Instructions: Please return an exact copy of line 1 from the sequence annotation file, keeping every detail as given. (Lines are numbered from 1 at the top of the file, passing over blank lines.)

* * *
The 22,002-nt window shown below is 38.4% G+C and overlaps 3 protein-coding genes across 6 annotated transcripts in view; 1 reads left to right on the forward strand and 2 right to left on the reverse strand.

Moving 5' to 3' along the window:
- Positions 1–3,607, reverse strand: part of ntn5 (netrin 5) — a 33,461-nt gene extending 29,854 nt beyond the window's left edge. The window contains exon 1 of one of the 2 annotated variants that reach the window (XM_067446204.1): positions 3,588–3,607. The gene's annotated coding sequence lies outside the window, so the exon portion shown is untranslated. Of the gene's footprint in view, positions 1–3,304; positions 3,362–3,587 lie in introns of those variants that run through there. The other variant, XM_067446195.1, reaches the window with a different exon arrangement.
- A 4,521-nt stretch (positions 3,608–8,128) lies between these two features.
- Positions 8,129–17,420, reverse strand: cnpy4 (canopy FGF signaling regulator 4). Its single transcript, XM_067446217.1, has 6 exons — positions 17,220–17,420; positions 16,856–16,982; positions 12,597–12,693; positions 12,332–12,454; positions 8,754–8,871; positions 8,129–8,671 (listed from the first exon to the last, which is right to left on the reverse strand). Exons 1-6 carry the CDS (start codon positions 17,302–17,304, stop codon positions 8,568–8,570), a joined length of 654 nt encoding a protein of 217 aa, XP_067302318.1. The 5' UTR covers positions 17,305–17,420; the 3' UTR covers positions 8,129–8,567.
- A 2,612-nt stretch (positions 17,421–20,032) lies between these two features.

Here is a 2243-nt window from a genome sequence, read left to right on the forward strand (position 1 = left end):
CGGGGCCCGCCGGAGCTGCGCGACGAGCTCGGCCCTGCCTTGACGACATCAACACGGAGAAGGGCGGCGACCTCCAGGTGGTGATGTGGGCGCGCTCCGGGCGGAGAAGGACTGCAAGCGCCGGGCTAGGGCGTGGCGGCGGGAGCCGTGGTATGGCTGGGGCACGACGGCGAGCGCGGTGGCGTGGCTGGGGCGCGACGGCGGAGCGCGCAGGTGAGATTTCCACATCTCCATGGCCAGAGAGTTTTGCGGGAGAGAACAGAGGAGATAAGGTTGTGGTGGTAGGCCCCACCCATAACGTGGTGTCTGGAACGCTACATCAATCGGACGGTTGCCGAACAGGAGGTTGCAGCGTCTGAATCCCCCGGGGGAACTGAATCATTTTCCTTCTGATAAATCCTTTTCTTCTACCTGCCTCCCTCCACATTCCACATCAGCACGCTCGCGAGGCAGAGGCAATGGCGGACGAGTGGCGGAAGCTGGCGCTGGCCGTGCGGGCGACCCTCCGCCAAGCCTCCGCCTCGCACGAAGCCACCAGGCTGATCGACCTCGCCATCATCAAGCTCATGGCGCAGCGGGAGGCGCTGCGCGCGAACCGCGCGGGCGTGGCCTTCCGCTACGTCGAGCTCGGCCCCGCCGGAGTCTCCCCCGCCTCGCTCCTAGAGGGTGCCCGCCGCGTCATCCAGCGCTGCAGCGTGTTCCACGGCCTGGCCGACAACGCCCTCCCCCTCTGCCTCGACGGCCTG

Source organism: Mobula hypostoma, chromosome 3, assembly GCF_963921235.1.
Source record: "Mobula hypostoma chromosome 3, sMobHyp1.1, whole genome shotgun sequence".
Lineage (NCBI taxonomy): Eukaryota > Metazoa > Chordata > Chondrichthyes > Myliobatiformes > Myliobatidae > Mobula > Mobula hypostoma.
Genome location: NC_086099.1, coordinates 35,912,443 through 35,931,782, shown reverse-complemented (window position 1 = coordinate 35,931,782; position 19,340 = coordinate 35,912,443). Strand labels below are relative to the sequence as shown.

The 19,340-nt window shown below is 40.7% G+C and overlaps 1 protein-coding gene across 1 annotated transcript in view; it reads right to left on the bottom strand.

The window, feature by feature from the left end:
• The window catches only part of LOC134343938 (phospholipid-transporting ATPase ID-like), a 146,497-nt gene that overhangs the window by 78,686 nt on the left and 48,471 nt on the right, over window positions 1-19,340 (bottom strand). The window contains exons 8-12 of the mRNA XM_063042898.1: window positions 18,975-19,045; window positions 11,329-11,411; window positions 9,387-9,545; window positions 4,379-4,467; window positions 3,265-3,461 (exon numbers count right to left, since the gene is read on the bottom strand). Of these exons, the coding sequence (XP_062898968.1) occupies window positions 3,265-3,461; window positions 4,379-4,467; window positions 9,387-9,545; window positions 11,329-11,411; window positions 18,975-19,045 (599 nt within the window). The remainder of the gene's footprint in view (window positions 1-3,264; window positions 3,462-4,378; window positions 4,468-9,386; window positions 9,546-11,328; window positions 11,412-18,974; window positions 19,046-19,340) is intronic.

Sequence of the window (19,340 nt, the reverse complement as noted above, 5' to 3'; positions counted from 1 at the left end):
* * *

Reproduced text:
The 22,002-nt window shown below is 38.4% G+C and overlaps 3 protein-coding genes across 6 annotated transcripts in view; 1 reads left to right on the forward strand and 2 right to left on the reverse strand.